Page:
Besides, Mr. Johnston should know that the victims of the horrendous Japanese war crimes came from 11 or more countries and include hundreds of Dutch women and American (yes) women (nuns and nurses) and women from other Allied countries who were in the concentration camp. And the list doesn’t stop here. There were boys who were sexually brutalized by Japanese military as well.
    Efforts to collect and archive oral history of the formal sexual slaves as well as victims of other Japanese war crimes have been going on in a number of countries, including Korea, The Philippines, The Netherlands and China, as Mr. Johnston has belatedly suggested. So were a number of documentaries, short news reports by NBC, CNN International, BBC and so on as well as feature films have been made. Some more are actually under way at the moment.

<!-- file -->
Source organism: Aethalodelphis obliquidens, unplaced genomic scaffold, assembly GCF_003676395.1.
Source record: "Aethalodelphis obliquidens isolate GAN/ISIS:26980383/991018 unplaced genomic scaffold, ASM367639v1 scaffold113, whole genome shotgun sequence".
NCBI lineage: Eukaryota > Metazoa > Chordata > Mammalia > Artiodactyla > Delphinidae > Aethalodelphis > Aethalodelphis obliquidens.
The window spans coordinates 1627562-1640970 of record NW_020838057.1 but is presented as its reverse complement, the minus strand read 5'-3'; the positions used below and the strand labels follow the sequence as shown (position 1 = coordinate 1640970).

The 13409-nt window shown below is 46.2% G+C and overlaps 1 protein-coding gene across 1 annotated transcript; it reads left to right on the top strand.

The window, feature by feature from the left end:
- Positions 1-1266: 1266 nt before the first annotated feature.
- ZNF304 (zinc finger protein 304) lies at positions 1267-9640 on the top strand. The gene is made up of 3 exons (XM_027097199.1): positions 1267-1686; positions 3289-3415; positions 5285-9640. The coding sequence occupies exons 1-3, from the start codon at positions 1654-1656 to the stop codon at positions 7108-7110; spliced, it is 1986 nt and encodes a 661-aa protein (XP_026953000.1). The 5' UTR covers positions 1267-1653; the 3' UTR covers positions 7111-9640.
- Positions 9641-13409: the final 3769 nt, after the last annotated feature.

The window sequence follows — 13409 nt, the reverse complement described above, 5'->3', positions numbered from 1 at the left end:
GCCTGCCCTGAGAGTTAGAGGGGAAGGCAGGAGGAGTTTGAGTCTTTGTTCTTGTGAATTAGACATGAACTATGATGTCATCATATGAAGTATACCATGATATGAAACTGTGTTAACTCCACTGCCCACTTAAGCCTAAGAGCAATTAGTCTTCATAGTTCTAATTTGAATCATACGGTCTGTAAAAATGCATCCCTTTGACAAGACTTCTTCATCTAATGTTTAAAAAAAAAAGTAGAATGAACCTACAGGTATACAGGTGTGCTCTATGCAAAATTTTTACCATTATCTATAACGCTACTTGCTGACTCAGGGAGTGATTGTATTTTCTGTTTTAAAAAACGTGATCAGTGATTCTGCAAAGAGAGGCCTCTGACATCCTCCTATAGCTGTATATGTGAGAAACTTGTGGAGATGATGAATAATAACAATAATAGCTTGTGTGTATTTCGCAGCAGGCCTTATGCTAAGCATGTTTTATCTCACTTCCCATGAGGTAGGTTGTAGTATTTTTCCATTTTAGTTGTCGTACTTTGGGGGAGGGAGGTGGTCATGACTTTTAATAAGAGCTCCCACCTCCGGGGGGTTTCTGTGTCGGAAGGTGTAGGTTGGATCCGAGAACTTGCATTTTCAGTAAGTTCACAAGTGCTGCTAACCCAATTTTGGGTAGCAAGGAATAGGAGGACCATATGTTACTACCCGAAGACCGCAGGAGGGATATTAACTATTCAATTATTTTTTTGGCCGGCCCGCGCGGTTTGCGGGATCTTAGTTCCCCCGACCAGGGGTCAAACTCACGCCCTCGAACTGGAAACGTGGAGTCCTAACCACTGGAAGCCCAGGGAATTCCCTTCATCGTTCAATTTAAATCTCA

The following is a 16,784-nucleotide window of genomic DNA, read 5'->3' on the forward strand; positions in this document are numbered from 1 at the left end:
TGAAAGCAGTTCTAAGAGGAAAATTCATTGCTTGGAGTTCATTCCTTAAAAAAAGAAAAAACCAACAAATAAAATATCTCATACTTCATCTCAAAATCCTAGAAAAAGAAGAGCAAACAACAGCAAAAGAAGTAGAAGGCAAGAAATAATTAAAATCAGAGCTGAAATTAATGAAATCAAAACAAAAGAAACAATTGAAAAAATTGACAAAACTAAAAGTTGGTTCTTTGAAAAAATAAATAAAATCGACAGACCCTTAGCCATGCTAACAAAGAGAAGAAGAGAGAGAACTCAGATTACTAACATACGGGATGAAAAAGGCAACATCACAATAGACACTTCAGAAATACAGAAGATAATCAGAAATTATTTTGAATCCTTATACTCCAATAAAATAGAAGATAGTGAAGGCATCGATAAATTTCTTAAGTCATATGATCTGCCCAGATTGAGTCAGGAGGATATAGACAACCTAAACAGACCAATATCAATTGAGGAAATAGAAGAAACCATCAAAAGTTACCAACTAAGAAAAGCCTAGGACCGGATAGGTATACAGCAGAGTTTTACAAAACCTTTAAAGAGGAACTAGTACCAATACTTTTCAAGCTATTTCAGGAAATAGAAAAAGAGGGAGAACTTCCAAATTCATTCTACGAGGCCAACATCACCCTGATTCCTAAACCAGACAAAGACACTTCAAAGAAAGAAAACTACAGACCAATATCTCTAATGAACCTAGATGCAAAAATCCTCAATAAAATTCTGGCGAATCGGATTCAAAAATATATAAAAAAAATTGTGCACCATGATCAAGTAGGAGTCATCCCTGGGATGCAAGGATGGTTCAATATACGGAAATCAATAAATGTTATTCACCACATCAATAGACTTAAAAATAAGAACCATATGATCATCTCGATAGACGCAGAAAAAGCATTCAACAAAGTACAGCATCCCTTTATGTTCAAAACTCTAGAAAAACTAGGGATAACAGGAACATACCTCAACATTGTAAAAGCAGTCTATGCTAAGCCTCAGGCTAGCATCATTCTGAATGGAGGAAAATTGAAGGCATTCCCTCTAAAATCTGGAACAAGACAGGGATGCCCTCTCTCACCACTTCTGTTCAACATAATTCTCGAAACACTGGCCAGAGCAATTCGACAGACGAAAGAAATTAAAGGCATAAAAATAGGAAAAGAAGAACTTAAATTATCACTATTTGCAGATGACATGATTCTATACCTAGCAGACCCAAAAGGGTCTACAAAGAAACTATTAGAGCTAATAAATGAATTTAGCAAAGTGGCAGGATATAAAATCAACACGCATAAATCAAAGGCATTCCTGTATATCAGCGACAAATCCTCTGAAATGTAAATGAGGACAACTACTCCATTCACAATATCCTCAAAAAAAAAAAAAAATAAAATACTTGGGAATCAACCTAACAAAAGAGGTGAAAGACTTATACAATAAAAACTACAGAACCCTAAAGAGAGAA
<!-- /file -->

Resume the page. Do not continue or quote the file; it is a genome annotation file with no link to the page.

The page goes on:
As far as investigation of the war crimes committed, there were ample done by the High Commission on Human rights, International Labor Organization, various Commissions on tortures, status of women, human and sex trafficking. A simple Google search could help Mr. Johnston to find UN, ILO, CEDAW, CEACR reports and US Congressional Research Service reports relevant to the “Comfort Women” issue. A number of summaries and essays released by the US Inter-agency Working Group (IWG) also contain damning information of the “Comfort Women” system created, regulated and operated by the Imperial Japanese Military.

    Suggesting to reward Japan with a permanent seat on the United Nations Security Council in order to “motivate” Japan to take part in investigating its own past misdeeds is quite a leap in faith to believe the Japanese extremists would ever probe and admit their demonic past. It is also rather naive to think that the permanent membership of the UNSC can be simply handed out like candies to entice an unrepentant state to behave.